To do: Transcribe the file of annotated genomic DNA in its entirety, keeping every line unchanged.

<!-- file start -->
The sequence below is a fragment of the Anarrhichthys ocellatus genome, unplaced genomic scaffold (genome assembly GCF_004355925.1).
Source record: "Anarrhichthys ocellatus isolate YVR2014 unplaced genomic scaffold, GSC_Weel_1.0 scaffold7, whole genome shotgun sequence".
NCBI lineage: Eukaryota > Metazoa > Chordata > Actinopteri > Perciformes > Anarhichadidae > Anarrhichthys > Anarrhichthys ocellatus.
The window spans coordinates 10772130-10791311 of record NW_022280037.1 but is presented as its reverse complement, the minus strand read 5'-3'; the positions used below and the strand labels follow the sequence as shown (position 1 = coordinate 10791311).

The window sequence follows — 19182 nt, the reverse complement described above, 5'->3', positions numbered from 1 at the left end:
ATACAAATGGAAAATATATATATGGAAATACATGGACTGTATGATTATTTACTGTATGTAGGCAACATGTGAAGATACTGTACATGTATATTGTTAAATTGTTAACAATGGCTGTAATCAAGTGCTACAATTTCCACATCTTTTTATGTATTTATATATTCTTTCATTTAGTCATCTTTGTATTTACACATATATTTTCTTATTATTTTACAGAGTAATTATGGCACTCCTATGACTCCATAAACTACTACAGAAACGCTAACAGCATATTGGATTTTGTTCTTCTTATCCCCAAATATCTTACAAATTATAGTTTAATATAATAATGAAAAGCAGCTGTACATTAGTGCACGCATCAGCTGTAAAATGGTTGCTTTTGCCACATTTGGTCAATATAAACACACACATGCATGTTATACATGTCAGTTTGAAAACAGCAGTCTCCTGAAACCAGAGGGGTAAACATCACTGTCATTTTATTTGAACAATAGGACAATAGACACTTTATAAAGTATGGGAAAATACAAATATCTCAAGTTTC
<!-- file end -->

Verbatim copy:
The sequence below is a fragment of the Anarrhichthys ocellatus genome, unplaced genomic scaffold (genome assembly GCF_004355925.1).
Source record: "Anarrhichthys ocellatus isolate YVR2014 unplaced genomic scaffold, GSC_Weel_1.0 scaffold7, whole genome shotgun sequence".
NCBI lineage: Eukaryota > Metazoa > Chordata > Actinopteri > Perciformes > Anarhichadidae > Anarrhichthys > Anarrhichthys ocellatus.
The window spans coordinates 10772130-10791311 of record NW_022280037.1 but is presented as its reverse complement, the minus strand read 5'-3'; the positions used below and the strand labels follow the sequence as shown (position 1 = coordinate 10791311).

The window sequence follows — 19182 nt, the reverse complement described above, 5'->3', positions numbered from 1 at the left end:
ATACAAATGGAAAATATATATATGGAAATACATGGACTGTATGATTATTTACTGTATGTAGGCAACATGTGAAGATACTGTACATGTATATTGTTAAATTGTTAACAATGGCTGTAATCAAGTGCTACAATTTCCACATCTTTTTATGTATTTATATATTCTTTCATTTAGTCATCTTTGTATTTACACATATATTTTCTTATTATTTTACAGAGTAATTATGGCACTCCTATGACTCCATAAACTACTACAGAAACGCTAACAGCATATTGGATTTTGTTCTTCTTATCCCCAAATATCTTACAAATTATAGTTTAATATAATAATGAAAAGCAGCTGTACATTAGTGCACGCATCAGCTGTAAAATGGTTGCTTTTGCCACATTTGGTCAATATAAACACACACATGCATGTTATACATGTCAGTTTGAAAACAGCAGTCTCCTGAAACCAGAGGGGTAAACATCACTGTCATTTTATTTGAACAATAGGACAATAGACACTTTATAAAGTATGGGAAAATACAAATATCTCAAGTTTC